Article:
Publication: Spatial distribution of Aedes albopictus in urban environments
Researchers have shed light on the habitat preferences of Aedes albopictus mosquitoes in urban environments, using spatial statistical models to evaluate the relationship between egg abundance and land cover types at a site in Rome, Italy.
Writing in the Journal of Medical Entomology, they report: “Over the past decades, the Asian tiger mosquito (Aedes albopictus (Skuse, 1895)) has emerged in many countries, and it has colonized new environments, including urban areas. The species is a nuisance and a potential vector of several human pathogens, and a better understanding of the habitat preferences of the species is needed for help in successful prevention and control.
“So far, the habitat preference in urban environments has not been studied in Southern European cities. In this paper, spatial statistical models were used to evaluate the relationship between egg abundances and land cover types on the campus of Sapienza University in Rome, which is taken as an example of a European urban habitat. Predictor variables included land cover types, classified in detail on a high resolution image, as well as solar radiation and month of capture.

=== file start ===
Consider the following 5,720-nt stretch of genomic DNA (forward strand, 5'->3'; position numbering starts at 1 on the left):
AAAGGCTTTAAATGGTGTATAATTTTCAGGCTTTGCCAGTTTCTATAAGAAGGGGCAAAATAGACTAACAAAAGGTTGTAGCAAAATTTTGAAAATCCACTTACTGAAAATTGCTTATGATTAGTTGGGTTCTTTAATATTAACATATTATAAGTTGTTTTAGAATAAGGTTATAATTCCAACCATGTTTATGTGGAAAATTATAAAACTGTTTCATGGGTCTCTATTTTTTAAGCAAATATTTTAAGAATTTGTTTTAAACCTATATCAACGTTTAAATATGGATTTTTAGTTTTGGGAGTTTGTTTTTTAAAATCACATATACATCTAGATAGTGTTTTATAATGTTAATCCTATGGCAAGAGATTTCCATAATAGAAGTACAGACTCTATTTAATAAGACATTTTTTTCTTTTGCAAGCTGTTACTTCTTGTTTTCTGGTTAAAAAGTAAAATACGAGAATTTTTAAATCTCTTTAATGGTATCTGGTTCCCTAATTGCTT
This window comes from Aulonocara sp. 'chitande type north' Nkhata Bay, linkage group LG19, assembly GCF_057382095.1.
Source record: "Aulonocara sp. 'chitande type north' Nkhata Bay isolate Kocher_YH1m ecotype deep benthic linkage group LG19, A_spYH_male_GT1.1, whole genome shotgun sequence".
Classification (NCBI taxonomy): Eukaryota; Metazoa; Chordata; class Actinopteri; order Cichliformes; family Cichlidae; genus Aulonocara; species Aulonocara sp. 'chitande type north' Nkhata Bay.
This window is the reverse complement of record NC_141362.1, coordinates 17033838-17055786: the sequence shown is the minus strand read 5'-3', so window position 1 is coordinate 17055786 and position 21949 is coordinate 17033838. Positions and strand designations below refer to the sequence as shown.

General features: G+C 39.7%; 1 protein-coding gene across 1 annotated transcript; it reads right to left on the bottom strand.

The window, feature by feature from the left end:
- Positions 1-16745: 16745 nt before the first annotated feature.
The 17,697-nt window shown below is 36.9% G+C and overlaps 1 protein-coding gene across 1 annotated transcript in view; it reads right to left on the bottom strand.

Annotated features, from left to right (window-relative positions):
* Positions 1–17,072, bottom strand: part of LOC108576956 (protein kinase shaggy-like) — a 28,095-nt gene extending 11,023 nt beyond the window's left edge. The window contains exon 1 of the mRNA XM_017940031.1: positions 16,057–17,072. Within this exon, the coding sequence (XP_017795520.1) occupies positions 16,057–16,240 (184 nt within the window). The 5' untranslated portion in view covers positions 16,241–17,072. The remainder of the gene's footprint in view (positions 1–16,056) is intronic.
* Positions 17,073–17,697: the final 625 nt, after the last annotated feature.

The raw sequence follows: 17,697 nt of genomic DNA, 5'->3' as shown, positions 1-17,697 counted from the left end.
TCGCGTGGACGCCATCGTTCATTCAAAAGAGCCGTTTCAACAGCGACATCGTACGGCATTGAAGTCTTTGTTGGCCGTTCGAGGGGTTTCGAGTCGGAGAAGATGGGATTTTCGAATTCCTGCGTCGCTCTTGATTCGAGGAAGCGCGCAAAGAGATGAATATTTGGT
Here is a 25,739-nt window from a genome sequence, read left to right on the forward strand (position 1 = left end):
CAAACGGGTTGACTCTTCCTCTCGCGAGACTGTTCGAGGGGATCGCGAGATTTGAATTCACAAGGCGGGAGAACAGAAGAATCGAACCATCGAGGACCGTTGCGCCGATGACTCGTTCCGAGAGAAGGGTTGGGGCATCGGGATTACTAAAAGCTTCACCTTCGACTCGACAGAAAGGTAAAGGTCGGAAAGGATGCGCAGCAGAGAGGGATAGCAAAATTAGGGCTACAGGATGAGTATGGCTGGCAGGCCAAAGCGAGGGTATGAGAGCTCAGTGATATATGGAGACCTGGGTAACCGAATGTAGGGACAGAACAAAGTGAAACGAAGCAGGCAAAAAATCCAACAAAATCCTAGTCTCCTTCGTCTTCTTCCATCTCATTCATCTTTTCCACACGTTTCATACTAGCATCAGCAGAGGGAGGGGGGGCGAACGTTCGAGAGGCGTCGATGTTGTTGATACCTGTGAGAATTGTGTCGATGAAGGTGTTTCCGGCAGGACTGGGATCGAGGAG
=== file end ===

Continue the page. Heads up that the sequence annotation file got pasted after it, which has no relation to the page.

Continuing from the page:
“The models account for repeated measures in the same trap and are adjusted for meteorological circumstances. Vegetation and solar radiation were found to be positively related to the number of eggs. More specifically, trees were positively related to the number of eggs and the relationship with grass was negative. These findings are consistent with the species’ known preference for shaded areas.
“The unexpected positive relationship with solar radiation is amply discussed in the paper. This study represents a first step toward a better understanding of the spatial distribution of Ae. albopictus in urban environments.”
Taken from: Daniela Cianci, Nienke Hartemink, Caroline B Zeimes, Sophie O Vanwambeke, Annamaria Ienco, Beniamino Caputo. High Resolution Spatial Analysis of Habitat Preference of Aedes albopictus (Diptera: Culicidae) in an Urban Environment. Journal of Medical Entomology, first published online 29 March 2015. Doi: 10.1093/jme/tjv026 (EDENext173)
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